North Florida’s first tomosynthesis machine provides peace of mind for UF&Shands patients

Published: April 26, 2012

Category: Breast Health Center, Cancer Center, Radiology

Blair Trikardos

The mammograms every six months wore on Blair Trikardos.

The anxiety, the waiting, finding time to squeeze visits to the doctor between work and everything else - only to hear the same thing every time.

The doctor can feel the lump, there is something that shows up in the mammogram, but it's tough to see what it is, please come in every six months for the next two years so we can keep an eye on it.

Then there was the physical pain Trikardos felt when technicians tried to get the compressed images that would help doctors get a closer look inside her breast.

So she quit going.

But she knew she needed to go back. The lump in her breast wasn't just going to go away. Three years later, when Trikardos was 34, the Shands Jacksonville Breast Health Center had its brand new tomosynthesis machine - the only one in Northeast Florida.

Trikardos, a neonatal nurse at Shands, went in December and her exam was done with the 3D imaging that allows doctors to look at the breast in separate images just one millimeter apart.

This time, there was a conclusive result: You're fine, the nurse told her. Come back when you're 40. There was something about her having dense breast tissue which made it harder to read the earlier exams.

"The only words I really heard at that moment were that it was OK," Trikardos said. "That's what I needed to know."

And that's the beauty of tomosynthesis, said Martha C. Wasserman, M.D., chief of the women's imaging division at the Shands Jacksonville Breast Health Center.

The technology allows physicians to better diagnose problems and - just as important - to rule out tumors when they are not there, said Wasserman, an assistant professor of radiology at the University of Florida College of Medicine–Jacksonville.

Unlike a traditional 2D mammogram which takes digital images from two dimensions or views, 3D tomosynthesis takes multiple images from a camera located in an arm above the patient which sweeps from side to side during the exam. This additional imaging takes place in the same amount of time as a traditional mammogram, splicing together all the images like pages of a book, giving the radiologist a clearer view of all the layers in the breast.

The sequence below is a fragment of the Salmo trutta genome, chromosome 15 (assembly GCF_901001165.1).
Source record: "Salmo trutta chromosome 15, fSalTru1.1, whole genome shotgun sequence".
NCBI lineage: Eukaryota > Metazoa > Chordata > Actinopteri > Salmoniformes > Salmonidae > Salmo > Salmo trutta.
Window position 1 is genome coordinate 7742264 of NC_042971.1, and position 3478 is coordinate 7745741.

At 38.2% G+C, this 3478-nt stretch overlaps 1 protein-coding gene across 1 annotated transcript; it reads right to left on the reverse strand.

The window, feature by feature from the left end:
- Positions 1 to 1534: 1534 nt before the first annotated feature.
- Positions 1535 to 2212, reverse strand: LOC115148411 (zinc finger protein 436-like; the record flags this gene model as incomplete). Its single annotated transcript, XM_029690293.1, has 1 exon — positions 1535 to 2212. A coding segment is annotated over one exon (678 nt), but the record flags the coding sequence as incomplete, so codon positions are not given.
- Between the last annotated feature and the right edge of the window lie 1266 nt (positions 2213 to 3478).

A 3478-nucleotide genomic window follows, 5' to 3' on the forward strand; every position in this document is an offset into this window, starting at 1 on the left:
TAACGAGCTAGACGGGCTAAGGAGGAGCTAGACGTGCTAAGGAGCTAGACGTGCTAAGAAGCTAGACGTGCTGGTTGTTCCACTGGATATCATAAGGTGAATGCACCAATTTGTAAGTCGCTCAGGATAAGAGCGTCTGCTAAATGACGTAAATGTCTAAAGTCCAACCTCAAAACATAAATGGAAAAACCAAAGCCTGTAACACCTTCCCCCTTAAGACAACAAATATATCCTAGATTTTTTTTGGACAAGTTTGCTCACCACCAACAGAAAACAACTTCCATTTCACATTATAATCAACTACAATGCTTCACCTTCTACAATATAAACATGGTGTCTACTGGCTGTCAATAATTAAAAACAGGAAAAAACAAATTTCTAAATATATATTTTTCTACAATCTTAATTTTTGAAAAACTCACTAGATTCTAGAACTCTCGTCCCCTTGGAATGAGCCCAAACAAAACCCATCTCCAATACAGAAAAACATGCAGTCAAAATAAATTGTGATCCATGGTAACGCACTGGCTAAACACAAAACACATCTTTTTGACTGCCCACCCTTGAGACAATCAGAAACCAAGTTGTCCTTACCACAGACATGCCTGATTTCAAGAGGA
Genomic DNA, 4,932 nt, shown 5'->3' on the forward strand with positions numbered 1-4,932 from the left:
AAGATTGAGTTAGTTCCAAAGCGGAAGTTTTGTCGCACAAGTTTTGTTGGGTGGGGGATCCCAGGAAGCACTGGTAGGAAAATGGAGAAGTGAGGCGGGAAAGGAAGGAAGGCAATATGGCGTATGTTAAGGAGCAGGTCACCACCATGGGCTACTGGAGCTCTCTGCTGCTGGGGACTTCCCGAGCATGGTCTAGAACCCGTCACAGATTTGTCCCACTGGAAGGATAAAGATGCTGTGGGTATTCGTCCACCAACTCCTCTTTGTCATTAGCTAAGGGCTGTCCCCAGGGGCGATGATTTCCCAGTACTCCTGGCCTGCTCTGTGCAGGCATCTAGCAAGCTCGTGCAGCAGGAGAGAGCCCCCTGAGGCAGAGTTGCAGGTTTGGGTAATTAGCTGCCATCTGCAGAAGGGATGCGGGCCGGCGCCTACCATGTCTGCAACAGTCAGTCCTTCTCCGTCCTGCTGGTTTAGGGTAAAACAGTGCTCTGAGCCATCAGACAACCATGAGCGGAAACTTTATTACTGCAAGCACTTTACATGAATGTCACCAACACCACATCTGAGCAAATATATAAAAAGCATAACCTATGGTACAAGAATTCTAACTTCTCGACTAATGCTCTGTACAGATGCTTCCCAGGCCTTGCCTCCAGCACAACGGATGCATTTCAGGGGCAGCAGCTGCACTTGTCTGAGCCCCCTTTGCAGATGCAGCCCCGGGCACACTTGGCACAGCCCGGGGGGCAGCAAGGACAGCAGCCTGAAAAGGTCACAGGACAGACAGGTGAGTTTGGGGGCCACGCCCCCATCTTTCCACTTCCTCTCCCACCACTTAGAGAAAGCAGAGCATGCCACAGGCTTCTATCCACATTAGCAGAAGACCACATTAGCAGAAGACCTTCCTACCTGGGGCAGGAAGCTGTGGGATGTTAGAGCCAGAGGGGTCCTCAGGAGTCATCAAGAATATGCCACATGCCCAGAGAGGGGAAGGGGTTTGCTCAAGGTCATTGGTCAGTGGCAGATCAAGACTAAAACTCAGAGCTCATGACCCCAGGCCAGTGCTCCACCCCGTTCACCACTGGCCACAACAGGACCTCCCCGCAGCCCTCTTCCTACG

Tomosynthesis is particularly effective for women with dense breast tissue which on a 2D mammogram could be difficult to distinguish out abnormalities over simply a build-up of natural tissue. This new imaging view not only rules out these abnormalities for the patient giving them piece of mind, but also significantly decreases the potential of call backs or additional mammograms saving the patient time and additional visits.

Patients are often expecting a high-tech looking machine, but the technology is in the camera.

"We've had patients say, 'When are you going to do that special mammogram?'" Wasserman said. "But it's already done."

Tomosynthesis can help avoid some of the compression images which may be painful for the patient.

With a traditional 2D mammogram, if doctors want to get a closer look at a particular part of the breast, they will do what is called a spot compression. That presses the breast more to spread it out and can be painful for women, Wasserman said. The tomosynthesis often eliminates many of the spot compression views, Wasserman said.

Every year, Lexus hosts the Champions for Charity Golf tournament with the Research is the Answer (RITA) Foundation to benefit the Shands Jacksonville Breast Health Center. Shands used money raised from the tournaments to purchase the machine last year and started performing the 3D imaging on patients in August. About 5 to 10 mammograms are done daily on the machine - which is just being used for diagnostic exams, meaning a doctor saw or felt something that warranted a closer look. The goal is to eventually get more machines so all mammograms can be done on them, Wasserman said. And fewer women will experience the fear and uncertainty that Trikardos went through.

"When you have to go through something like that every six months for two years, the waiting, the not knowing …," Trikardos said, "… I just had to put it in God's hands."

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